The microbiome field continues to explode with revelations that change how we think about health and healing. We have become accustomed to hearing that microbes and their metabolites have an impact on the immune and nervous system. But how might the microbiome affect resilience, optimism, and social support? Is it possible to change someone’s sense of resilience through their gut-immune-nervous system balance? This seminar discusses the enteric nervous system, and the relationships between microbial metabolites, cytokines, and neurotransmitters with respect to resilience, optimism, and social support. We consider how our friendships and relationships impact these systems. Finally, we address the question of whether prebiotics, probiotics, postbiotics, and synbiotics may truly help make us ‘stronger together.’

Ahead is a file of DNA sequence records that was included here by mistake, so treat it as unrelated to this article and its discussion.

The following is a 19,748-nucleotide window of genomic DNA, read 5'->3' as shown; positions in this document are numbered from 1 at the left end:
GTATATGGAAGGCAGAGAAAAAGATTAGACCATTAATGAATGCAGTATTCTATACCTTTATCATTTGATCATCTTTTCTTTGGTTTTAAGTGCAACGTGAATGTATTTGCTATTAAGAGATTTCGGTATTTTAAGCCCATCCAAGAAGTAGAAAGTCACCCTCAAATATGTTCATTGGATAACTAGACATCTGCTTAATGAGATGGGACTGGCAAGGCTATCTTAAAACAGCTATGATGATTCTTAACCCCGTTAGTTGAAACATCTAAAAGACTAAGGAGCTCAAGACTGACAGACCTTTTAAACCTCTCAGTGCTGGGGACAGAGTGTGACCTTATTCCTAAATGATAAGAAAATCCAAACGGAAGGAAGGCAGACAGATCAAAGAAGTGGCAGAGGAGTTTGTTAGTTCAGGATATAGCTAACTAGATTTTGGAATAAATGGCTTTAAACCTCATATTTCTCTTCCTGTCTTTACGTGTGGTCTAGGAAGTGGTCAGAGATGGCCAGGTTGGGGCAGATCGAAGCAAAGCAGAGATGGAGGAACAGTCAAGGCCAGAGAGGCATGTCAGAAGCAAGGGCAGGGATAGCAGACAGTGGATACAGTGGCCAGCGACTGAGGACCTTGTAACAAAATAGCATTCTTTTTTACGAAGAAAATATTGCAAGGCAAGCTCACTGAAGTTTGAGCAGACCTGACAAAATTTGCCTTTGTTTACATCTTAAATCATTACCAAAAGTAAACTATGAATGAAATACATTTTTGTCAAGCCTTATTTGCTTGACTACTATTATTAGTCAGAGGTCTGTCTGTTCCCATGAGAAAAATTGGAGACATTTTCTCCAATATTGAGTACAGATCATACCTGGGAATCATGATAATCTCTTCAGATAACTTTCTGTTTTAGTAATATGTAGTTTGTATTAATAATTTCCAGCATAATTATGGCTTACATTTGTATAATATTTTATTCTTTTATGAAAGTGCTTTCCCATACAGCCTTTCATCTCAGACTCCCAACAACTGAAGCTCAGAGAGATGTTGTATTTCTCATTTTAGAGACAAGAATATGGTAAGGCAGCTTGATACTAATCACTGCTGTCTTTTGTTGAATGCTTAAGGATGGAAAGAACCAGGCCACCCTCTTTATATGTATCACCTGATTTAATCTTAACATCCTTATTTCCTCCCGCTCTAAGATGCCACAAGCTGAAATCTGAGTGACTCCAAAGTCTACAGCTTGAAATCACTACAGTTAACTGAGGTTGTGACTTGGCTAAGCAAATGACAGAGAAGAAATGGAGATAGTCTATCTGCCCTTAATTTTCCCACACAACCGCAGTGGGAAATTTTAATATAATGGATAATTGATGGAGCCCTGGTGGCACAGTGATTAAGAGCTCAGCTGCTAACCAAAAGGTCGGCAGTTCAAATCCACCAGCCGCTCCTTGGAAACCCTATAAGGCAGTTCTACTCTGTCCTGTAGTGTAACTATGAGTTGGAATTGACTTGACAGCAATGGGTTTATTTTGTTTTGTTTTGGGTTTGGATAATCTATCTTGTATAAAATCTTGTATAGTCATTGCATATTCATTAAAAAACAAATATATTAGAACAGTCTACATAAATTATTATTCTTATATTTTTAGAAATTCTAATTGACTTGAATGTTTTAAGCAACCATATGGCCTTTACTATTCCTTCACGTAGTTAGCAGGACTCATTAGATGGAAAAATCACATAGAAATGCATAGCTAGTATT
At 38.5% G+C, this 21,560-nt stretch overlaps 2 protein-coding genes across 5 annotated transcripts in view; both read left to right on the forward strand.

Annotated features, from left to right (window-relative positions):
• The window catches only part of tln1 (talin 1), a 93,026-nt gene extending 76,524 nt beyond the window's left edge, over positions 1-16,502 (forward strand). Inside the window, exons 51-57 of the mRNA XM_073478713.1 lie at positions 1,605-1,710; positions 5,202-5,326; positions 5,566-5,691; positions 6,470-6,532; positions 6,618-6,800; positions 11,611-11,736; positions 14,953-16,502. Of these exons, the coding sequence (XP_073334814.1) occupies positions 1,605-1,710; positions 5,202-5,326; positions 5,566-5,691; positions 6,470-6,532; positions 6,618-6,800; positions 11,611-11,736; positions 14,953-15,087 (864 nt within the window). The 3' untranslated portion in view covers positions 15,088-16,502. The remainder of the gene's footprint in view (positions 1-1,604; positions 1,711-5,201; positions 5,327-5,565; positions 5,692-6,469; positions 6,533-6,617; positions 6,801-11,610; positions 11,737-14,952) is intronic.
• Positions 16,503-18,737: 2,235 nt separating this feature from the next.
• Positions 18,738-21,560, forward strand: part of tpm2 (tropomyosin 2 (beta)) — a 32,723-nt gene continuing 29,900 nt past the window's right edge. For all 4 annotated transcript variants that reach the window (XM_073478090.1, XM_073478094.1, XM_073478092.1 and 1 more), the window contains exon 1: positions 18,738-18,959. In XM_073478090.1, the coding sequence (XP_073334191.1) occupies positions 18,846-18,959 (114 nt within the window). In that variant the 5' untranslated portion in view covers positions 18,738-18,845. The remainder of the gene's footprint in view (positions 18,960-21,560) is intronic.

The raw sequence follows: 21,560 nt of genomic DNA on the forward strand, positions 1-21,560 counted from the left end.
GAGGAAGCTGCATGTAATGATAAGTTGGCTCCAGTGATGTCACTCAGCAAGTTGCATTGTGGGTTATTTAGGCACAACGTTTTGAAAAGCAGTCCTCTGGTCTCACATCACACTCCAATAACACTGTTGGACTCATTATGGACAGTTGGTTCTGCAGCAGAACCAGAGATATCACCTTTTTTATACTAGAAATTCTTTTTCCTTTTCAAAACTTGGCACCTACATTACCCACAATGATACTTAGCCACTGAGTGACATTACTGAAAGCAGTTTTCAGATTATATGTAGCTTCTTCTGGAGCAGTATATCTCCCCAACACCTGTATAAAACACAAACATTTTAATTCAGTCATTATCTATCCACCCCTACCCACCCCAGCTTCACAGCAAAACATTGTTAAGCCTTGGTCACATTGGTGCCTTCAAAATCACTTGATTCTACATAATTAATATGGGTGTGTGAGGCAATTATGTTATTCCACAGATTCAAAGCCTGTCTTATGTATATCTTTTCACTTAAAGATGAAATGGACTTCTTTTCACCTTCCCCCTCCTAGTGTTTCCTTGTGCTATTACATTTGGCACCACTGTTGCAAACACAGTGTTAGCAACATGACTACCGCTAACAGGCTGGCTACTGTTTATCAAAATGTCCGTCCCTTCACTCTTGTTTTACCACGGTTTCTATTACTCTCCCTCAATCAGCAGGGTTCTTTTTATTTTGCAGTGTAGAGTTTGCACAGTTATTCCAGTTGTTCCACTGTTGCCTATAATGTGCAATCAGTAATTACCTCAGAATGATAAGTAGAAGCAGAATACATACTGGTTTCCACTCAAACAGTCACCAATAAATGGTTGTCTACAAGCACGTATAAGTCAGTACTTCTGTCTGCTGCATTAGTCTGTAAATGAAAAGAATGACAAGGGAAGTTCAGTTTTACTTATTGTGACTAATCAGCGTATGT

Heather Zwickey earned a PhD in Immunology and Microbiology with a focus on infectious disease and vaccine development from the University of Colorado Health Sciences Center. Dr. Zwickey went on to complete a postdoctoral fellowship and teach at Yale University School of Medicine where she worked on immunotherapy for cancer. She was then recruited to the National University of Natural Medicine in Portland, OR, where she launched the Helfgott Research Institute and established the School of Graduate Studies, developing programs in integrative medicine research, nutrition, and global health, among others. She currently co-leads an NIH-funded clinical research training program focused on training the next generation of integrative medicine researchers. She teaches at many universities and speaks at conferences world-wide. At Helfgott Research Institute, Dr. Zwickey applies her immunology expertise to natural medicine, with specific interest in the gut-brain axis in neuroinflammation.